Mangaluru Lit Fest: Honouring Six Decades Of The Man Who Reinvented ‘The Idea Of Bharat’
Mangaluru’s maiden literary festival will honour S L Bhyrappa, the man whose writings offer insights not constrained by political correctness.
“The purpose of reading history is not to deride or vilify anybody. And it shouldn’t be. At best, the study of history should help us to honestly, dispassionately understand the rights and wrongs of people we regard as our ancestors and use those lessons to shape our present and future,” writes Santeshivara Lingannaiah Bhyrappa (S L Bhyrappa) in Aavarana, a novel that is considered to be one of his best.
At 87, Bhyrappa continues to maintain his sharp insights about current affairs and his regimen for writing. He is definitely the avant-garde of Kannada literature and one would think twice before disputing that. His works have been widely translated into Hindi and Marathi and holds a huge base of readers who follow his work in his home state of Karnataka.
And his contribution to literature will be celebrated and honoured with a lifetime achievement award at the Mangaluru Literature Festival that is scheduled to take place this weekend (3, 4 November).
Hailing from Hassan’s Channarayapatna, Bhyrappa lost his mother and siblings to the deadly Bubonic plague at a very young age and was forced to take up odd jobs to keep his dreams afloat and pay for his basic educational needs.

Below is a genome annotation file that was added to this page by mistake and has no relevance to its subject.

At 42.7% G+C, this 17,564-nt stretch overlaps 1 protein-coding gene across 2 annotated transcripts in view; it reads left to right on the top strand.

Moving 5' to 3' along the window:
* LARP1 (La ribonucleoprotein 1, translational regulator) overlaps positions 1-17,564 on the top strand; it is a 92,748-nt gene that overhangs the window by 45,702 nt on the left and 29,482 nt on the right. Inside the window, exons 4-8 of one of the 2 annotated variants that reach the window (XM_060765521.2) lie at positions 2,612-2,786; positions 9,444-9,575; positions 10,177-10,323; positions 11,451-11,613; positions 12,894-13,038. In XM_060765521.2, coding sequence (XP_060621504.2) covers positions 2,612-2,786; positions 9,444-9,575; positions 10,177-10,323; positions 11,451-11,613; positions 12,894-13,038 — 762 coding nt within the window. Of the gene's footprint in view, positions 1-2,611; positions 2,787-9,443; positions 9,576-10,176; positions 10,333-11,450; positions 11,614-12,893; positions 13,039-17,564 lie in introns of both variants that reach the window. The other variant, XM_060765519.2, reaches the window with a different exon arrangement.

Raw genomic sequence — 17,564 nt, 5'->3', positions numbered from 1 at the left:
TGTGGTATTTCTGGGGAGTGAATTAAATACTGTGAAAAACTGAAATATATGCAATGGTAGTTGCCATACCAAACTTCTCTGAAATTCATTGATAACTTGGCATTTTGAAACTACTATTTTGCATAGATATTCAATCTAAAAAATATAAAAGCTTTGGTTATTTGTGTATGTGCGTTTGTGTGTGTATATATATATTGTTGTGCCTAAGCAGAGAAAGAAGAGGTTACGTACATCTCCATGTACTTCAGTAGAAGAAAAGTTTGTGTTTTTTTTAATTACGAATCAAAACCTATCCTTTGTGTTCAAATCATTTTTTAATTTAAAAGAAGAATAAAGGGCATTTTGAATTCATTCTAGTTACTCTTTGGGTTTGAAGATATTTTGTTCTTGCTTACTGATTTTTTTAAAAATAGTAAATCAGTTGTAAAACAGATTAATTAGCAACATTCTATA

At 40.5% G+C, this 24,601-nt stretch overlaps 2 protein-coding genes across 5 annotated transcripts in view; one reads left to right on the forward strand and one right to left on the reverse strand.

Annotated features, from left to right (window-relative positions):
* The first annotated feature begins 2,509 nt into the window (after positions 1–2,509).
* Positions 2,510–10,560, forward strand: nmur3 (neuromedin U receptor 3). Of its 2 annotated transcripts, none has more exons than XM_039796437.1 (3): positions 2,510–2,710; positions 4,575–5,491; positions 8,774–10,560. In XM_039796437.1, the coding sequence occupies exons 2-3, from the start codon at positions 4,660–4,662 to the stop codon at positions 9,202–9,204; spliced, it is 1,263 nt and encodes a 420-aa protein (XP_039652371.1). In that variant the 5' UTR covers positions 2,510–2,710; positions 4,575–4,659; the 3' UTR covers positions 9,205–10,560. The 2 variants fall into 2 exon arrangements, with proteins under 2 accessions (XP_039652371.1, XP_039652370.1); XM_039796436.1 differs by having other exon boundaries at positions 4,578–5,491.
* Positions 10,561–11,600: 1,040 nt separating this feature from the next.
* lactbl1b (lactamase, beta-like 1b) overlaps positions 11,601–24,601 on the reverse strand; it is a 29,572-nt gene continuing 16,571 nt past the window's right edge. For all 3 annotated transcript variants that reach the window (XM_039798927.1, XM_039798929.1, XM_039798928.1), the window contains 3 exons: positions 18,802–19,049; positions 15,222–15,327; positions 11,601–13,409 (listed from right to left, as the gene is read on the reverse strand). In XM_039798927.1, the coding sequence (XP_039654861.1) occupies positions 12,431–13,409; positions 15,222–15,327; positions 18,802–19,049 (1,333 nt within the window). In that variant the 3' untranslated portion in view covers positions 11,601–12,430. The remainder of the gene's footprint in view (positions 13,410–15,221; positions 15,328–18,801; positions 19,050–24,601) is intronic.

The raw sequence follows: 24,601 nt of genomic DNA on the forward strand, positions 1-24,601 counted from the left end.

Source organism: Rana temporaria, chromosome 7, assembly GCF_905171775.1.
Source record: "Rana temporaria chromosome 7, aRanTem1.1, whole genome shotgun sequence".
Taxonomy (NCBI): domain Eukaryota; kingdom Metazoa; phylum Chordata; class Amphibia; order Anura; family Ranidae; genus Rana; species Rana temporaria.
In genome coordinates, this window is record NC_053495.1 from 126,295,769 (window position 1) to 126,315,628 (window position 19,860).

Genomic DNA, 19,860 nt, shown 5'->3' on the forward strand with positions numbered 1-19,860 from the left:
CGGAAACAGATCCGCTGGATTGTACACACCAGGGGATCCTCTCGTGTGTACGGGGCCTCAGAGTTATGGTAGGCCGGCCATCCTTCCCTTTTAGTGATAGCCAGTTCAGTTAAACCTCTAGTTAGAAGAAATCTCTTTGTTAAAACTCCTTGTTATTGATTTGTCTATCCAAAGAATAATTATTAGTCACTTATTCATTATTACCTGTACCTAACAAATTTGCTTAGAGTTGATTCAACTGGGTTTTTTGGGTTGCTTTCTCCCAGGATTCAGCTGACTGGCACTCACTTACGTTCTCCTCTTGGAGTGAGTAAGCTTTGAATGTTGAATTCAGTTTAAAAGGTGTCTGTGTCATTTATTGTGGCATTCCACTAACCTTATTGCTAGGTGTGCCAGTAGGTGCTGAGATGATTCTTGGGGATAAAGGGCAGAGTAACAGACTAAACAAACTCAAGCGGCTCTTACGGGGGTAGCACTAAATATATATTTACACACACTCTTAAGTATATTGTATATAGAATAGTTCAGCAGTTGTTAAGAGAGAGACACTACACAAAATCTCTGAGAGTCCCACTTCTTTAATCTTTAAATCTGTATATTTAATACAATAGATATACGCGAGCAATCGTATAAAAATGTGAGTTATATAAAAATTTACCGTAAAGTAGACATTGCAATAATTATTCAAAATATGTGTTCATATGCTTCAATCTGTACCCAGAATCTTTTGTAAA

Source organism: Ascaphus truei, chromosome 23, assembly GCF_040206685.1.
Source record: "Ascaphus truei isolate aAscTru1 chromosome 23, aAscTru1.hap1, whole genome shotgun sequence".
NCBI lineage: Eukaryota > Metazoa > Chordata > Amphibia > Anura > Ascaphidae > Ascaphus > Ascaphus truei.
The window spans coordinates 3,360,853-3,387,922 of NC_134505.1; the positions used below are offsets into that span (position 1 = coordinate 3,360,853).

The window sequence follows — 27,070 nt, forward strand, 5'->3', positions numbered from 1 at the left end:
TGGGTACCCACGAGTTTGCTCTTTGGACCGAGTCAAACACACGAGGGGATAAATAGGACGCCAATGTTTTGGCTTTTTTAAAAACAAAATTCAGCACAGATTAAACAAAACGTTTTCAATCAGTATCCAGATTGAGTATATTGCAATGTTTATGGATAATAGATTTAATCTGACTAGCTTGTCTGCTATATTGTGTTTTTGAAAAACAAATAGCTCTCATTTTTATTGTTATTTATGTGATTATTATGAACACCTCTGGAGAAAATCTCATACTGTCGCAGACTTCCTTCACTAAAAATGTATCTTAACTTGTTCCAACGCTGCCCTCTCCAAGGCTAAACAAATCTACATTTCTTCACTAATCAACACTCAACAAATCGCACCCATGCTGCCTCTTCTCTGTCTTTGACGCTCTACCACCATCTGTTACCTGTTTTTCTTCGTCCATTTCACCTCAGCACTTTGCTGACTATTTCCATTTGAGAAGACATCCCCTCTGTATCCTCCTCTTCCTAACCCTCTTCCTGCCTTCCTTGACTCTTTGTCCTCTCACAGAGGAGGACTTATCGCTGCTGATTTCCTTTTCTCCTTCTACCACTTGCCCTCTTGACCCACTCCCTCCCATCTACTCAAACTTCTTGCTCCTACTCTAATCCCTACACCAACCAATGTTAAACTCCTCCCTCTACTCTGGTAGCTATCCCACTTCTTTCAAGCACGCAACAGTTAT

Bhyrappa rolled out his first novel, Bheemakaya, in 1958 and since then has went on to write a couple of dozen more. Aavarana, Kavalu and Parva are some of his most notable works so far. For his contributions, he received the Sahitya Akademi Fellowship in 2015.
His re-imagination of Mahabharata in his book Parva received widespread acclaim since it carried a sociological and an anthropological angle. In Aavarana, he has spoken vociferously against Tipu Sultan and the Islamist worldview.
Bhyrappa, who has been very vocal about political developments in the state and the country has never been invited, by the state Congress or the Bharatiya Janata Party to inaugurate the Dasara festival in his hometown Mysuru. This created a storm in the recent days as the BJP ironically criticised the then Siddaramaiah government for not having him do the honours, since they did not do the honours when their government was in power in the state between 2008 and 2012. He also called out against the Cauvery riots, agitating the protesters even further, by saying that rioting will lead to nothing.
This man minces no words and his works have dared present that idea of Bharat that history books havent dared paint in their real colours. Not for nothing are his works revered by those that read India right. And it was only apt that a literary festival on the coast that has in the recent past seen many unpleasant scenes the kinds he has described in his famous works, honour a man whose fiction expresses the shrouded realities of India.
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